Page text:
The facts are these:
- The hero is the Earl of Shane.
- Midway through the story, two people described as "the Earl's aunt-in-law and her son, his cousin and heir" show up.
- The Earl calls his aunt "Aunt Almeria." The story refers to her otherwise as "Lady Wilfrid Drayton" or just "Lady Wilfrid".
- Her son is called "The Honourable Frederick" and "Mr. Drayton".
I cannot square these facts with one another in a manner satisfactory to myself.
Relying upon my usual source for regency title information, I can see that Aunt Almeria's courtesy title of "Lady Wilfrid Drayton" means that she must be married to Lord Wilfrid, and that Lord Wilfrid must be the younger son of a duke or marquess.
How, then, is her son the Earl's heir? The younger son of an earl is not "Lord Firstname", so her husband's father must not have been an earl.
I also cannot find how the son of a younger son of a duke or marquess is addressed. I am perfectly ready to believe that they are called "the Honourable", but I cannot find any source to that effect.
Here are the explanations for the facts that occur to me:
1. The Earl's father, though he goes unmentioned in the story, is actually still living and is a Marquess. The Earl is the only son of the Marquess. Almeria married the Marquess's younger brother, Lord Wilfrid. Mr. Drayton is thus the previous Marquess's male-line grandson and so, if the current heir to the Marquessate dies without a son, he will sooner or later inherit the whole shebang. The Earl is 33, so it certainly conceivable that his father has not died yet, even back then. (This is the solution I prefer if it works.)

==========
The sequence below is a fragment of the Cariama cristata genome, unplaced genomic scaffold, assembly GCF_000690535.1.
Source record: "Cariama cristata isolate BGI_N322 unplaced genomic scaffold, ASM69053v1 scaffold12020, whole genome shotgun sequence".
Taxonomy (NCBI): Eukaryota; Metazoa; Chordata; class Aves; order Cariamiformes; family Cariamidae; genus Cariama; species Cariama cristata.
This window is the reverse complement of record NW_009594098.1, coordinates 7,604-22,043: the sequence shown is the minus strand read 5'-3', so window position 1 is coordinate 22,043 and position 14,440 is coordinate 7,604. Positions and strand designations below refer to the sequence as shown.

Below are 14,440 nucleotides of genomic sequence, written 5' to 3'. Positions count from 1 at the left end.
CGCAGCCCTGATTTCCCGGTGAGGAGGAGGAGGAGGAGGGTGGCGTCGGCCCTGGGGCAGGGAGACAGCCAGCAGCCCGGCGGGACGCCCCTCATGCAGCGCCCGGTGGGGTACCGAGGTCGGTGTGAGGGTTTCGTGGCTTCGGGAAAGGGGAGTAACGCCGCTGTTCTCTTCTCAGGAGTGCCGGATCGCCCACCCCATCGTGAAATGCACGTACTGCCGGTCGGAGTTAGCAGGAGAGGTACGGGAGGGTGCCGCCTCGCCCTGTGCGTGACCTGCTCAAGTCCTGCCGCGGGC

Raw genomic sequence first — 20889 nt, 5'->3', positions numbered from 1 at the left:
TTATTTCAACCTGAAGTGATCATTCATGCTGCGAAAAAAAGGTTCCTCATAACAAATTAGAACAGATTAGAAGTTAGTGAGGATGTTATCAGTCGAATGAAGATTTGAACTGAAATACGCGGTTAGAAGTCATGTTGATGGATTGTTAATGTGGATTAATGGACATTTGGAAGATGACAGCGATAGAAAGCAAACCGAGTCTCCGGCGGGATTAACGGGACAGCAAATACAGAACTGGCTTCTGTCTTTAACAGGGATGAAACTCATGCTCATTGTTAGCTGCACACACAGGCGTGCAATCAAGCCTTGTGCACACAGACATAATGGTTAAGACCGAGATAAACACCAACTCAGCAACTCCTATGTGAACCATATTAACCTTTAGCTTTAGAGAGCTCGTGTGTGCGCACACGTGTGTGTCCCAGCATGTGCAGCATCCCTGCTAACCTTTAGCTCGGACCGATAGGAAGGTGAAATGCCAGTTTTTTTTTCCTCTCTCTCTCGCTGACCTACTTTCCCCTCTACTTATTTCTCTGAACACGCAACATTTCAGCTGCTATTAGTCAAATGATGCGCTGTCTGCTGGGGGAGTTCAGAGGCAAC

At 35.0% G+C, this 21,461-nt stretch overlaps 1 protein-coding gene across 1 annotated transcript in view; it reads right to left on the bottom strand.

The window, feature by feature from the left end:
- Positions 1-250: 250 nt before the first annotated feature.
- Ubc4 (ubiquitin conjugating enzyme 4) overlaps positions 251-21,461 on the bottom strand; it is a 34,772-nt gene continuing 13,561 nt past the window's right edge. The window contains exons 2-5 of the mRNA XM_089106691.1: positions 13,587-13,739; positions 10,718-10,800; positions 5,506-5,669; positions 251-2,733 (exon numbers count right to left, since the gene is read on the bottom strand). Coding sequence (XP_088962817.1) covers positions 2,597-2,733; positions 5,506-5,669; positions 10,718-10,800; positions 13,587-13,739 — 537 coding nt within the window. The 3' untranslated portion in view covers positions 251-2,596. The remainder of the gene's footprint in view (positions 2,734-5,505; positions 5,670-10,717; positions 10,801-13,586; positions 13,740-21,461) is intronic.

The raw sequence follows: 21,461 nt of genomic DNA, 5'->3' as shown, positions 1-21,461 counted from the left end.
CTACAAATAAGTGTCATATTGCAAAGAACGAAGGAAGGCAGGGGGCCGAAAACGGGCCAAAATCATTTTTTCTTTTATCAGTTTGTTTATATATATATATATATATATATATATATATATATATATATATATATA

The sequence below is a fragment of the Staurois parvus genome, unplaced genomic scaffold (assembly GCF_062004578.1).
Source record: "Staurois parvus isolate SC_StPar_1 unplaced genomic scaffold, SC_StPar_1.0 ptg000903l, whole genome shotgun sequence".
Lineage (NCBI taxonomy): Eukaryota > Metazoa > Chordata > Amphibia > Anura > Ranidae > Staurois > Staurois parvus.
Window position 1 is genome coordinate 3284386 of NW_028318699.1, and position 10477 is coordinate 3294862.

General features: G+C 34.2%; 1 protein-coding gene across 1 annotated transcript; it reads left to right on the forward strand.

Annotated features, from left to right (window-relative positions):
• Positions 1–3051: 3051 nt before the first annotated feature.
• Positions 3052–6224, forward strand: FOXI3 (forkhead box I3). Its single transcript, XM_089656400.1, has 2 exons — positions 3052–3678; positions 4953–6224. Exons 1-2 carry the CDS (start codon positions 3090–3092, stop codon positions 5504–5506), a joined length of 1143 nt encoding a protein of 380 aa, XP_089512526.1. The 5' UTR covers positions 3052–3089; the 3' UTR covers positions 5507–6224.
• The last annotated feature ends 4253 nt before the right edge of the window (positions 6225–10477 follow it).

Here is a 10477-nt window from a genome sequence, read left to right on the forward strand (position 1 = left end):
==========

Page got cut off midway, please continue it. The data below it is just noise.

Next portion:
2. Lord Wilfrid Drayton was the Earl's mother's brother. The two had at least one older brother, who is the current duke/marquess. Lord Wilfrid's son Frederick thus has no real claim on the Earl of Shane's fortune, but for whatever reason, he is the person named in the Earl's current will. Obviously, Mr. Drayton would not inherit the title. Either the Earl's title would go extinct at his death, or it would devolve upon some distant relative to whom the Earl feels no responsibility to leave any of his money and land (probably the former). (I don't really like this solution, as it seems messy and might require me to learn all kinds of nonsense about regency era wills.)
3. Georgette Heyer screwed up. (This would make me sad.)
I have looked through Wikipedia pages on courtesy titles and the chinet.com pages, and tried to Google, but I haven't found much. Especially on the question as to the courtesy title, if any, of children of younger sons of dukes and marquesses. I can't find a word on that issue.